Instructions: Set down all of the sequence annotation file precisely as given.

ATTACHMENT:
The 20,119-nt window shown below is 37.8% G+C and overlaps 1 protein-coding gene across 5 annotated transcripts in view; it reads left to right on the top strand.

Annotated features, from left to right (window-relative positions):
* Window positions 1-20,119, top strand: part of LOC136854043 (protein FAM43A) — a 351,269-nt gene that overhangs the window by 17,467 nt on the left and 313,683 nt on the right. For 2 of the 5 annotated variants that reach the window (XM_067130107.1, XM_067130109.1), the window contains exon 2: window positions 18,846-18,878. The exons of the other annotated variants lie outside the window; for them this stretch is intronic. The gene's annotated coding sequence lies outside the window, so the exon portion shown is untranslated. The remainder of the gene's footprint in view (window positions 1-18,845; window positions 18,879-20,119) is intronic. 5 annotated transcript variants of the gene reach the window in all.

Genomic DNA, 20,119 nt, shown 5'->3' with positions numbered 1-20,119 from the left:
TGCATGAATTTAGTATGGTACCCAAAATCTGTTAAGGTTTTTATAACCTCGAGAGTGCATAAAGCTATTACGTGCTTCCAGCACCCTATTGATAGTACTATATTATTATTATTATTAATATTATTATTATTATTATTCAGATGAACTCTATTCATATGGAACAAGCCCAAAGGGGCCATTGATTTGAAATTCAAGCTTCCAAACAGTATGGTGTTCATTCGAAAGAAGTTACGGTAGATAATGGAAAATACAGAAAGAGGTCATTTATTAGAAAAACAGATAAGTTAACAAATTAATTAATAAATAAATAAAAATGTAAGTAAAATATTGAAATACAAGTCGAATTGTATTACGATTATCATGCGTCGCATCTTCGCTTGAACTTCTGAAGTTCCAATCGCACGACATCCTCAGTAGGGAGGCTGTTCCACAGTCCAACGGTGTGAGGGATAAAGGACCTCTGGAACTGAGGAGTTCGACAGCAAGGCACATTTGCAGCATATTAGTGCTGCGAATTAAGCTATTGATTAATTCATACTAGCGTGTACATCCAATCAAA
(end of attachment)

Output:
The 20,119-nt window shown below is 37.8% G+C and overlaps 1 protein-coding gene across 5 annotated transcripts in view; it reads left to right on the top strand.

Annotated features, from left to right (window-relative positions):
* Window positions 1-20,119, top strand: part of LOC136854043 (protein FAM43A) — a 351,269-nt gene that overhangs the window by 17,467 nt on the left and 313,683 nt on the right. For 2 of the 5 annotated variants that reach the window (XM_067130107.1, XM_067130109.1), the window contains exon 2: window positions 18,846-18,878. The exons of the other annotated variants lie outside the window; for them this stretch is intronic. The gene's annotated coding sequence lies outside the window, so the exon portion shown is untranslated. The remainder of the gene's footprint in view (window positions 1-18,845; window positions 18,879-20,119) is intronic. 5 annotated transcript variants of the gene reach the window in all.

Genomic DNA, 20,119 nt, shown 5'->3' with positions numbered 1-20,119 from the left:
TGCATGAATTTAGTATGGTACCCAAAATCTGTTAAGGTTTTTATAACCTCGAGAGTGCATAAAGCTATTACGTGCTTCCAGCACCCTATTGATAGTACTATATTATTATTATTATTAATATTATTATTATTATTATTCAGATGAACTCTATTCATATGGAACAAGCCCAAAGGGGCCATTGATTTGAAATTCAAGCTTCCAAACAGTATGGTGTTCATTCGAAAGAAGTTACGGTAGATAATGGAAAATACAGAAAGAGGTCATTTATTAGAAAAACAGATAAGTTAACAAATTAATTAATAAATAAATAAAAATGTAAGTAAAATATTGAAATACAAGTCGAATTGTATTACGATTATCATGCGTCGCATCTTCGCTTGAACTTCTGAAGTTCCAATCGCACGACATCCTCAGTAGGGAGGCTGTTCCACAGTCCAACGGTGTGAGGGATAAAGGACCTCTGGAACTGAGGAGTTCGACAGCAAGGCACATTTGCAGCATATTAGTGCTGCGAATTAAGCTATTGATTAATTCATACTAGCGTGTACATCCAATCAAA